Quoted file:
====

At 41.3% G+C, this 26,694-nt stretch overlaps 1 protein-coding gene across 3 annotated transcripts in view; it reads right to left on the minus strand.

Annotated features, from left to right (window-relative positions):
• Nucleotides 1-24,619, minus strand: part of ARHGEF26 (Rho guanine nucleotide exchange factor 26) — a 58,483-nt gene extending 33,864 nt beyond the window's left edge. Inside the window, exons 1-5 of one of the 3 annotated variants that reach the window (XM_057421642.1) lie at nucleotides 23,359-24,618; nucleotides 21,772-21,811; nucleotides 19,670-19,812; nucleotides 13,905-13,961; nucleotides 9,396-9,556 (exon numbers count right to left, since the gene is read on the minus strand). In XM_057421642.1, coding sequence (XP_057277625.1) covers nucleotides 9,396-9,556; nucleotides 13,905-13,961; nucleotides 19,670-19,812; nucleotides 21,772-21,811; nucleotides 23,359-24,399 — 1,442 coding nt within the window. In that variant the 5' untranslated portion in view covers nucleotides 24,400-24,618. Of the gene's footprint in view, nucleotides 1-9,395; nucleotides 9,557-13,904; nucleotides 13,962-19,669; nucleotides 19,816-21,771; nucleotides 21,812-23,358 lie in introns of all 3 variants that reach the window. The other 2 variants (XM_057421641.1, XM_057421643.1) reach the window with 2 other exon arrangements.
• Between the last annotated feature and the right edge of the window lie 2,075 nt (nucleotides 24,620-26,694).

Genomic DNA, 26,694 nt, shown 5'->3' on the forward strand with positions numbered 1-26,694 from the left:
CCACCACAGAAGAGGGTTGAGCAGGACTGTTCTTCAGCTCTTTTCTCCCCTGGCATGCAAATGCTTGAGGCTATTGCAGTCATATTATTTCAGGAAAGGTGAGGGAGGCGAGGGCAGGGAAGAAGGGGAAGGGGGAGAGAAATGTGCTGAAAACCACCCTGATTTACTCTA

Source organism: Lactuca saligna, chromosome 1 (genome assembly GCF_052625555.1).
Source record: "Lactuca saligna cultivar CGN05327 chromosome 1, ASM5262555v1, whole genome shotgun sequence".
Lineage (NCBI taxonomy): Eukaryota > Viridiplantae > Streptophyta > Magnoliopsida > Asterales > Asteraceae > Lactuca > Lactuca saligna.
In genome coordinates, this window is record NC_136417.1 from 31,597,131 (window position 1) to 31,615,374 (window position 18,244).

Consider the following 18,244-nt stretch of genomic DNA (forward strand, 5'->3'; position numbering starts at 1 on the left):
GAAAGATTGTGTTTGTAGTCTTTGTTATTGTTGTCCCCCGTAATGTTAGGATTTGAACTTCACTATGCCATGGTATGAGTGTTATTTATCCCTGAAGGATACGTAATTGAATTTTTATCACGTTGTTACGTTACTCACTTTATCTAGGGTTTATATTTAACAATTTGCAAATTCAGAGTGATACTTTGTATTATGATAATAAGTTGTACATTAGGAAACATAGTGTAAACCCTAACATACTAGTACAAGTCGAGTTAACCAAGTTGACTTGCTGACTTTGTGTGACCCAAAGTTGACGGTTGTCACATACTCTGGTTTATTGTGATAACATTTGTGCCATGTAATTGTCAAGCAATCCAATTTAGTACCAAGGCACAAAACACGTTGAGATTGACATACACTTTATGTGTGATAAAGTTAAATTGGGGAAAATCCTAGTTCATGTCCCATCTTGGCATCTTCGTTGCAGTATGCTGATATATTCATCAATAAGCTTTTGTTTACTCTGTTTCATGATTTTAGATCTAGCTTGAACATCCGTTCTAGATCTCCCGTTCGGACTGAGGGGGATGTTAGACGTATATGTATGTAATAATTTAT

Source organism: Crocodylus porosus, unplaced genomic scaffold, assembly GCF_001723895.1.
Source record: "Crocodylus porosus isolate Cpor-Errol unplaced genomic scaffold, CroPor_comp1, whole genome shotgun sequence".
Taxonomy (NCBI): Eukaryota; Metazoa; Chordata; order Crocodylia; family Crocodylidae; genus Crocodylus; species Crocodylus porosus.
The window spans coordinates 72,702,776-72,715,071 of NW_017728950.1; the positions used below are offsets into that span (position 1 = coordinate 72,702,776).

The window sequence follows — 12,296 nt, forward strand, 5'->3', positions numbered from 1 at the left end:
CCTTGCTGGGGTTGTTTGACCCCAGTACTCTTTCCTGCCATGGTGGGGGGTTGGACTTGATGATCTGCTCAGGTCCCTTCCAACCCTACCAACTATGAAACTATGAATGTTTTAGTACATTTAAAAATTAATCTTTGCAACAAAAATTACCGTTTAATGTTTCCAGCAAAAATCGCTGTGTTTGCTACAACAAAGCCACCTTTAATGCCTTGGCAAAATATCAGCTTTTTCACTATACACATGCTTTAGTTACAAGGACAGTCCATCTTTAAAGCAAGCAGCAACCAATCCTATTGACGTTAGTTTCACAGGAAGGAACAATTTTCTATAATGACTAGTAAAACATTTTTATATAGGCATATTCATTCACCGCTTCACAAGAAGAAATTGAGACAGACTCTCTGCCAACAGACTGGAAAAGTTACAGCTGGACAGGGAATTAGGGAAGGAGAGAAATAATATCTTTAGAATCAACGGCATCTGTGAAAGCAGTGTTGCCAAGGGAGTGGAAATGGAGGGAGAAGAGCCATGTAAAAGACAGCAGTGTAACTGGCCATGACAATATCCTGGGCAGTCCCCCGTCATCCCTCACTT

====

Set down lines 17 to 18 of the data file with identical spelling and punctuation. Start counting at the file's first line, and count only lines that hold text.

The window sequence follows — 12,296 nt, forward strand, 5'->3', positions numbered from 1 at the left end:
CCTTGCTGGGGTTGTTTGACCCCAGTACTCTTTCCTGCCATGGTGGGGGGTTGGACTTGATGATCTGCTCAGGTCCCTTCCAACCCTACCAACTATGAAACTATGAATGTTTTAGTACATTTAAAAATTAATCTTTGCAACAAAAATTACCGTTTAATGTTTCCAGCAAAAATCGCTGTGTTTGCTACAACAAAGCCACCTTTAATGCCTTGGCAAAATATCAGCTTTTTCACTATACACATGCTTTAGTTACAAGGACAGTCCATCTTTAAAGCAAGCAGCAACCAATCCTATTGACGTTAGTTTCACAGGAAGGAACAATTTTCTATAATGACTAGTAAAACATTTTTATATAGGCATATTCATTCACCGCTTCACAAGAAGAAATTGAGACAGACTCTCTGCCAACAGACTGGAAAAGTTACAGCTGGACAGGGAATTAGGGAAGGAGAGAAATAATATCTTTAGAATCAACGGCATCTGTGAAAGCAGTGTTGCCAAGGGAGTGGAAATGGAGGGAGAAGAGCCATGTAAAAGACAGCAGTGTAACTGGCCATGACAATATCCTGGGCAGTCCCCCGTCATCCCTCACTT